Anyone with a working TV set knows that the broadcast networks have hyped the high gas price story (“Pain at the Pump”) to ridiculous levels. A new MRC study of the ABC, CBS and NBC morning and evening news shows found a whopping 183 stories in just three weeks, an avalanche of TV coverage that (helpfully to Democrats planning their midterm election strategy) has buried far more important good economic news, like robust economic growth, low unemployment and a booming stock market.
One device the networks have used to maintain an outraged tone in all of their coverage has been to plant themselves next to gas pumps and find motorists who aren’t embarrassed about whining on camera. The MRC analysts who went through all of the coverage — Geoff Dickens, Brian Boyd, Mike Rule and Scott Whitlock — counted 151 sound bites from gas buyers during the period we studied, April 12 to May 2.
Monday’s CBS Evening News inaugurated a new series, “Eye on the Road,” the network’s latest gimmick to keep people outraged at the high cost of gasoline. Reporter Sharyn Alfonsi is driving from Florida to Boston to find people to complain about the high prices, and last night she highlighted senior citizens who are ostensibly sacrificing food and medicine because of Big Oil’s greediness.
Alfonsi highlighted a poll taken by the liberal lobbying group AARP to supposedly prove the hardship gas prices are having on the elderly. “They’re used to living on fixed incomes,” Alfonsi reported, “but now skyrocketing gas prices are forcing seniors to make difficult choices. Some are cutting back on medicine, others say they’re eating less.”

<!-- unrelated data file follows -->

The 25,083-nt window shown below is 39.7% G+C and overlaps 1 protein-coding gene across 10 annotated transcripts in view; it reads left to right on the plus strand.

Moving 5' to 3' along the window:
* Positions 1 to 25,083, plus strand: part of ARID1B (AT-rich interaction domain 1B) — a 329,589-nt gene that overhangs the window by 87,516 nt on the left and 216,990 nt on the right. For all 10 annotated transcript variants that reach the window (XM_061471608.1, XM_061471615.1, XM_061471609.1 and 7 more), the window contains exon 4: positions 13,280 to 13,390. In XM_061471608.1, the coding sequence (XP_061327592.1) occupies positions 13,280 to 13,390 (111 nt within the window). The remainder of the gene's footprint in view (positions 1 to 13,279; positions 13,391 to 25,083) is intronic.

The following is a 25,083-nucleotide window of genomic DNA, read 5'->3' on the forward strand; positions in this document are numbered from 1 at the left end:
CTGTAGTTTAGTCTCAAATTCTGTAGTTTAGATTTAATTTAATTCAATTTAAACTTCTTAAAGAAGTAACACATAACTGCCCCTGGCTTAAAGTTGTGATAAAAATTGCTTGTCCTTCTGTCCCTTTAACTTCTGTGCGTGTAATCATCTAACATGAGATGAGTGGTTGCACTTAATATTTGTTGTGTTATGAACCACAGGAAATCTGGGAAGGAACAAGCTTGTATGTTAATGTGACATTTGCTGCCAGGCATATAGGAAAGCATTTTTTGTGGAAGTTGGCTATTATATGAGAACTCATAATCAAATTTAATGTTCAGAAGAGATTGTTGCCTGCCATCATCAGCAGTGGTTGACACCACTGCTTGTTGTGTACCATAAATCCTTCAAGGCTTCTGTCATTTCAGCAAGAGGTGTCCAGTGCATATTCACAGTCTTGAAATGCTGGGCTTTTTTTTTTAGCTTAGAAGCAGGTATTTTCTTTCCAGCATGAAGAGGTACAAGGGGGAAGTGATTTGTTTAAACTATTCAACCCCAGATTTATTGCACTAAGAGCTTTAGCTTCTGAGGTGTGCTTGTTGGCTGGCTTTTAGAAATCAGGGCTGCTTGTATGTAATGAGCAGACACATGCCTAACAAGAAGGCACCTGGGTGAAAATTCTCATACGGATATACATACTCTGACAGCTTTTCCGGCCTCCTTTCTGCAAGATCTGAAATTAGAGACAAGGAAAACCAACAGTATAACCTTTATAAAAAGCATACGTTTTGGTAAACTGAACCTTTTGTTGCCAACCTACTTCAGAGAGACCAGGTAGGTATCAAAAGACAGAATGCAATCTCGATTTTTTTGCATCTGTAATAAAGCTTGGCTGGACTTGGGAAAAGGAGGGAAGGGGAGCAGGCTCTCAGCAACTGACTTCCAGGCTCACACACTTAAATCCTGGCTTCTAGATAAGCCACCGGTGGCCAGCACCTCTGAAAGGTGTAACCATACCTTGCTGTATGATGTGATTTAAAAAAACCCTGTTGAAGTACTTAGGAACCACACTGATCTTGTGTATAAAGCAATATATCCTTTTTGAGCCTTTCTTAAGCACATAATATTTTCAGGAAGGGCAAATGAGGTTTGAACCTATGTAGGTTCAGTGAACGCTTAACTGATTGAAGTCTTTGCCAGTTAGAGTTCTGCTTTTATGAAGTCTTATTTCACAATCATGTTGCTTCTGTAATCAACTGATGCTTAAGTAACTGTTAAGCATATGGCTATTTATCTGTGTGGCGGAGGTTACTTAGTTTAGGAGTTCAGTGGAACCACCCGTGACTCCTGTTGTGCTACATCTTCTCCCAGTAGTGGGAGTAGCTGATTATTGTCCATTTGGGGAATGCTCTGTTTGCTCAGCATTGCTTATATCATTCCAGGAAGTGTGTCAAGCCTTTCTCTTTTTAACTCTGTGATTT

As she spoke, the screen showed the words “AARP Survey” plus the words “Cutting Back,” followed by “Medicine 6%,” then “Food 13%.”
But the poll wasn’t taken “now,” during the wave of network stories wailing about high gas prices. It was actually conducted for the AARP newsletter AARP Bulletin nearly eight months ago, in early September 2005, in the immediate aftermath of Hurricane Katrina and fairly extensive supply disruptions in the eastern U.S.
All three network morning shows played the envy card Thursday morning, as they hyped the “record high profits” and “corporate greed” of American oil companies. High on their agenda: ExxonMobil’s announcement of $8.4 billion in profits, which the networks implied was scandalous given the high price of oil.
But unstated in the network coverage was the fact that the U.S. government took in more than $7 billion from ExxonMobil during the first quarter of 2006, a jump of more than $2 billion from the same time period in 2005. And that doesn’t count the more than $7.6 billion in excise taxes — the gas tax — that ExxonMobil collected for the government during the same quarter. Plus another $11 billion in "other taxes" and ExxonMobil sent the government more than $25 billion in the first quarter of 2006 -- three times more than the amount network reporters seem to feel is obscene.
Big Government is making more off of high gas prices than Big Oil.